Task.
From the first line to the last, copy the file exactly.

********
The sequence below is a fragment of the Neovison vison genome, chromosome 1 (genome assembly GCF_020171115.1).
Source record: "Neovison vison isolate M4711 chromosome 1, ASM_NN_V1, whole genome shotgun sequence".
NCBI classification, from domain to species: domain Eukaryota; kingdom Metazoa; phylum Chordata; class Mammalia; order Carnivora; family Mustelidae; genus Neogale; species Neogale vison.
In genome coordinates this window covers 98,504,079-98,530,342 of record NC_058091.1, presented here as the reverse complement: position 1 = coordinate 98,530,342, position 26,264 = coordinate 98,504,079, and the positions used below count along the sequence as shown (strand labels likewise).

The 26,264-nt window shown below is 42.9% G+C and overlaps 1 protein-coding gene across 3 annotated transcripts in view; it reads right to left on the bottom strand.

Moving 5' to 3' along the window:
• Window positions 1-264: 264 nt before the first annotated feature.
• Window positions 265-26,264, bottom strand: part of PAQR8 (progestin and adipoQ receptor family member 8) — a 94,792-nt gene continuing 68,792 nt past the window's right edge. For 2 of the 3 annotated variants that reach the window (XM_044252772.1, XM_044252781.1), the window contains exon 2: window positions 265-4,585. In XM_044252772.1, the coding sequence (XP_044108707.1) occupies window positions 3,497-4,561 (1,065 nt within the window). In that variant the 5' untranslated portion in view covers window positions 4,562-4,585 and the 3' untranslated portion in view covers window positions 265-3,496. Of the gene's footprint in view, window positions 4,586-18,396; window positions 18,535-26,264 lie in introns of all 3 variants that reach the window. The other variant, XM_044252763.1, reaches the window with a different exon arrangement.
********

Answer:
The sequence below is a fragment of the Neovison vison genome, chromosome 1 (genome assembly GCF_020171115.1).
Source record: "Neovison vison isolate M4711 chromosome 1, ASM_NN_V1, whole genome shotgun sequence".
NCBI classification, from domain to species: domain Eukaryota; kingdom Metazoa; phylum Chordata; class Mammalia; order Carnivora; family Mustelidae; genus Neogale; species Neogale vison.
In genome coordinates this window covers 98,504,079-98,530,342 of record NC_058091.1, presented here as the reverse complement: position 1 = coordinate 98,530,342, position 26,264 = coordinate 98,504,079, and the positions used below count along the sequence as shown (strand labels likewise).

The 26,264-nt window shown below is 42.9% G+C and overlaps 1 protein-coding gene across 3 annotated transcripts in view; it reads right to left on the bottom strand.

Moving 5' to 3' along the window:
• Window positions 1-264: 264 nt before the first annotated feature.
• Window positions 265-26,264, bottom strand: part of PAQR8 (progestin and adipoQ receptor family member 8) — a 94,792-nt gene continuing 68,792 nt past the window's right edge. For 2 of the 3 annotated variants that reach the window (XM_044252772.1, XM_044252781.1), the window contains exon 2: window positions 265-4,585. In XM_044252772.1, the coding sequence (XP_044108707.1) occupies window positions 3,497-4,561 (1,065 nt within the window). In that variant the 5' untranslated portion in view covers window positions 4,562-4,585 and the 3' untranslated portion in view covers window positions 265-3,496. Of the gene's footprint in view, window positions 4,586-18,396; window positions 18,535-26,264 lie in introns of all 3 variants that reach the window. The other variant, XM_044252763.1, reaches the window with a different exon arrangement.